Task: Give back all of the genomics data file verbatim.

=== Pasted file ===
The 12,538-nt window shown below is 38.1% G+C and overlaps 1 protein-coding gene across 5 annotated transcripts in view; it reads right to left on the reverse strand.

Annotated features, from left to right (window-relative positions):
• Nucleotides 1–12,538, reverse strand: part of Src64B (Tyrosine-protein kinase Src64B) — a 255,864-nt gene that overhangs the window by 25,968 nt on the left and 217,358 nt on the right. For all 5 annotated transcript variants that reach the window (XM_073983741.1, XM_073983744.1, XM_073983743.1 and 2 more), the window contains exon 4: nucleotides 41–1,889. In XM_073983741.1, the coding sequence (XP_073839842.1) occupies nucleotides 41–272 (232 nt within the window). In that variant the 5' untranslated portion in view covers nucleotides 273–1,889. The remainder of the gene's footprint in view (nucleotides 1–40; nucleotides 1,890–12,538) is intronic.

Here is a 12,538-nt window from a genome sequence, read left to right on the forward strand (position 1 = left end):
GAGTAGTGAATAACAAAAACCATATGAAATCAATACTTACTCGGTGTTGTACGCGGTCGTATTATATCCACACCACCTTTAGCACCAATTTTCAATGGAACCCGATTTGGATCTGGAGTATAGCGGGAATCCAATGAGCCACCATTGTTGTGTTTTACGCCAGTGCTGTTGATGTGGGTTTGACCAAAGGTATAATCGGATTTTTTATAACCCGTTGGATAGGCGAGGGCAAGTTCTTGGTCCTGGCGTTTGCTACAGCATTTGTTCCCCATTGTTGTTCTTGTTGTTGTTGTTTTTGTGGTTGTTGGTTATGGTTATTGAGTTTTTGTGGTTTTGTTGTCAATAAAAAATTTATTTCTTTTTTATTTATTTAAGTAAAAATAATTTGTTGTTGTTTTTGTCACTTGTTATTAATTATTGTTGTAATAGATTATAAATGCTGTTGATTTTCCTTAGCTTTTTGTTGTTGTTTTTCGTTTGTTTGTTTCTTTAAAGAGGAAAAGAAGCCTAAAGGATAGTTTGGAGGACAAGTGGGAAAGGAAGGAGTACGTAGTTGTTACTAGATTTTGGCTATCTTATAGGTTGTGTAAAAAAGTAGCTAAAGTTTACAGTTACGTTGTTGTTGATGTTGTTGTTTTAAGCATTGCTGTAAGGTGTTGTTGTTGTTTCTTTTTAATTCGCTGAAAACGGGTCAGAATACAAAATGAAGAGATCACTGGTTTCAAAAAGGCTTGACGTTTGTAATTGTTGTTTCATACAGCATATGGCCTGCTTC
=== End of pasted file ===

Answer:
The 12,538-nt window shown below is 38.1% G+C and overlaps 1 protein-coding gene across 5 annotated transcripts in view; it reads right to left on the reverse strand.

Annotated features, from left to right (window-relative positions):
• Nucleotides 1–12,538, reverse strand: part of Src64B (Tyrosine-protein kinase Src64B) — a 255,864-nt gene that overhangs the window by 25,968 nt on the left and 217,358 nt on the right. For all 5 annotated transcript variants that reach the window (XM_073983741.1, XM_073983744.1, XM_073983743.1 and 2 more), the window contains exon 4: nucleotides 41–1,889. In XM_073983741.1, the coding sequence (XP_073839842.1) occupies nucleotides 41–272 (232 nt within the window). In that variant the 5' untranslated portion in view covers nucleotides 273–1,889. The remainder of the gene's footprint in view (nucleotides 1–40; nucleotides 1,890–12,538) is intronic.

Here is a 12,538-nt window from a genome sequence, read left to right on the forward strand (position 1 = left end):
GAGTAGTGAATAACAAAAACCATATGAAATCAATACTTACTCGGTGTTGTACGCGGTCGTATTATATCCACACCACCTTTAGCACCAATTTTCAATGGAACCCGATTTGGATCTGGAGTATAGCGGGAATCCAATGAGCCACCATTGTTGTGTTTTACGCCAGTGCTGTTGATGTGGGTTTGACCAAAGGTATAATCGGATTTTTTATAACCCGTTGGATAGGCGAGGGCAAGTTCTTGGTCCTGGCGTTTGCTACAGCATTTGTTCCCCATTGTTGTTCTTGTTGTTGTTGTTTTTGTGGTTGTTGGTTATGGTTATTGAGTTTTTGTGGTTTTGTTGTCAATAAAAAATTTATTTCTTTTTTATTTATTTAAGTAAAAATAATTTGTTGTTGTTTTTGTCACTTGTTATTAATTATTGTTGTAATAGATTATAAATGCTGTTGATTTTCCTTAGCTTTTTGTTGTTGTTTTTCGTTTGTTTGTTTCTTTAAAGAGGAAAAGAAGCCTAAAGGATAGTTTGGAGGACAAGTGGGAAAGGAAGGAGTACGTAGTTGTTACTAGATTTTGGCTATCTTATAGGTTGTGTAAAAAAGTAGCTAAAGTTTACAGTTACGTTGTTGTTGATGTTGTTGTTTTAAGCATTGCTGTAAGGTGTTGTTGTTGTTTCTTTTTAATTCGCTGAAAACGGGTCAGAATACAAAATGAAGAGATCACTGGTTTCAAAAAGGCTTGACGTTTGTAATTGTTGTTTCATACAGCATATGGCCTGCTTC